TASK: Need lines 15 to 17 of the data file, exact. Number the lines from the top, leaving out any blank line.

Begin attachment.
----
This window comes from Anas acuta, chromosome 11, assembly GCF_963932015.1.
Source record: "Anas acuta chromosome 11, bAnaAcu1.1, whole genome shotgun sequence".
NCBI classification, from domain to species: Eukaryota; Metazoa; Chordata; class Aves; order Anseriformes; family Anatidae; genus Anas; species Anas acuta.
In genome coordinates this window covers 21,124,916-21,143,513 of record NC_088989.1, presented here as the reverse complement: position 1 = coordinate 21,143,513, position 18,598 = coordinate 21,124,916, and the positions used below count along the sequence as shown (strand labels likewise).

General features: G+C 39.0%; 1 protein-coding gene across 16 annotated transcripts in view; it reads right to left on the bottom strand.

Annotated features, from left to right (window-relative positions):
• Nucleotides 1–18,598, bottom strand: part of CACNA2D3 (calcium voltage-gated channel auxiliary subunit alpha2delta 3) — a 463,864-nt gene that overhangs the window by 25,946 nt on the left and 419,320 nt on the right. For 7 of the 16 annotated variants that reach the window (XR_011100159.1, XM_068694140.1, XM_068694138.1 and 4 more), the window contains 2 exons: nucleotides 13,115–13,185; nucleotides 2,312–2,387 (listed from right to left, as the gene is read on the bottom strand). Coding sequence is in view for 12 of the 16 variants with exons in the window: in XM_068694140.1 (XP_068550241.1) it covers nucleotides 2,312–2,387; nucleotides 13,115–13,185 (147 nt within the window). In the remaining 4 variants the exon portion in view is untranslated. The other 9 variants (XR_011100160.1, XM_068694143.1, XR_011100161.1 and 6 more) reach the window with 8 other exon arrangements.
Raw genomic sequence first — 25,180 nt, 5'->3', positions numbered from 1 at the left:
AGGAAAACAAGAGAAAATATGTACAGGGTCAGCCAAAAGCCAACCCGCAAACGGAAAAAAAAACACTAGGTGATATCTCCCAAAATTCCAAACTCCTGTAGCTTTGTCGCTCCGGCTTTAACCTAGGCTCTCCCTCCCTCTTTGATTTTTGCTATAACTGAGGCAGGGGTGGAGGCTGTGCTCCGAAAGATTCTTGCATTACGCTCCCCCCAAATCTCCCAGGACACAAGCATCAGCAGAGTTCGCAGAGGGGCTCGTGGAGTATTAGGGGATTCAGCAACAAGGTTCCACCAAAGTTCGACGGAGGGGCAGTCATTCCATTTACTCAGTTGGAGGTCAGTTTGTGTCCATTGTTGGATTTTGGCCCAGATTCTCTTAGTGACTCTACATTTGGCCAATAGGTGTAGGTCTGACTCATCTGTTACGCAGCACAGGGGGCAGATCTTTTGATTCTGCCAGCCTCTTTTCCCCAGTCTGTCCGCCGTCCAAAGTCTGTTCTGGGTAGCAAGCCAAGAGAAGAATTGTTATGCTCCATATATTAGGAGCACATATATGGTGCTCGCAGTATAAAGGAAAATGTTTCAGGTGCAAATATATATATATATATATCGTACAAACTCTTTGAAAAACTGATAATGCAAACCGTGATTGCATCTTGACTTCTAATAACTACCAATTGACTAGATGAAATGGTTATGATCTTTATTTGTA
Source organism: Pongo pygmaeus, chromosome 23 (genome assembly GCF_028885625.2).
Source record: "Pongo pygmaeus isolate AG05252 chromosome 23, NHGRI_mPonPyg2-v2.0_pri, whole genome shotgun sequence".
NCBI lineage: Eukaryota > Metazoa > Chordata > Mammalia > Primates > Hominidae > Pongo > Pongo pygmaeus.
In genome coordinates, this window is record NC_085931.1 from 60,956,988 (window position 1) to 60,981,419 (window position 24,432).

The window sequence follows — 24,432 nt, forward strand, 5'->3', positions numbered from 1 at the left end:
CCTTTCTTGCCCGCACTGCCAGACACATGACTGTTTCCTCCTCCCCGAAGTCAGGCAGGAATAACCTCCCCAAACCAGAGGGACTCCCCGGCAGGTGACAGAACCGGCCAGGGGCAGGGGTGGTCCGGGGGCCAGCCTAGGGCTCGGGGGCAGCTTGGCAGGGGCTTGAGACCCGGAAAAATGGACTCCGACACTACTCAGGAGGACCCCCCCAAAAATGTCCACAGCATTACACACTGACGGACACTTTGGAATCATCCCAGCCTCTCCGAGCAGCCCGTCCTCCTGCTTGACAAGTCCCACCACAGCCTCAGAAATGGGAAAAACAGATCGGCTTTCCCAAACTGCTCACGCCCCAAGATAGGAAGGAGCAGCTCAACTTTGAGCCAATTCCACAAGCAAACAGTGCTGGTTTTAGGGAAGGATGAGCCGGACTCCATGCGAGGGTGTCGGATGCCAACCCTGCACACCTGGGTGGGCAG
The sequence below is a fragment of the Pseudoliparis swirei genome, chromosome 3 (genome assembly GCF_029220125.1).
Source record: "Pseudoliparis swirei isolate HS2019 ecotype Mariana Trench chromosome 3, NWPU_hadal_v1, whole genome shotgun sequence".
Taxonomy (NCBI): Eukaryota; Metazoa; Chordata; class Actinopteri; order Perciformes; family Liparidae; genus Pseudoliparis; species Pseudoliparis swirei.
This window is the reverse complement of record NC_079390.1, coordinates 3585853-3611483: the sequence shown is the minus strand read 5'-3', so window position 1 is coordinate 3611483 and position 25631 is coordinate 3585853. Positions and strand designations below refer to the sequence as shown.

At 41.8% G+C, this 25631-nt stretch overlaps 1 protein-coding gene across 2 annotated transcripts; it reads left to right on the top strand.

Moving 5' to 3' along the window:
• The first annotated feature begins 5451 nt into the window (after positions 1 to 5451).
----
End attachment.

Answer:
CCTTTCTTGCCCGCACTGCCAGACACATGACTGTTTCCTCCTCCCCGAAGTCAGGCAGGAATAACCTCCCCAAACCAGAGGGACTCCCCGGCAGGTGACAGAACCGGCCAGGGGCAGGGGTGGTCCGGGGGCCAGCCTAGGGCTCGGGGGCAGCTTGGCAGGGGCTTGAGACCCGGAAAAATGGACTCCGACACTACTCAGGAGGACCCCCCCAAAAATGTCCACAGCATTACACACTGACGGACACTTTGGAATCATCCCAGCCTCTCCGAGCAGCCCGTCCTCCTGCTTGACAAGTCCCACCACAGCCTCAGAAATGGGAAAAACAGATCGGCTTTCCCAAACTGCTCACGCCCCAAGATAGGAAGGAGCAGCTCAACTTTGAGCCAATTCCACAAGCAAACAGTGCTGGTTTTAGGGAAGGATGAGCCGGACTCCATGCGAGGGTGTCGGATGCCAACCCTGCACACCTGGGTGGGCAG
The sequence below is a fragment of the Pseudoliparis swirei genome, chromosome 3 (genome assembly GCF_029220125.1).
Source record: "Pseudoliparis swirei isolate HS2019 ecotype Mariana Trench chromosome 3, NWPU_hadal_v1, whole genome shotgun sequence".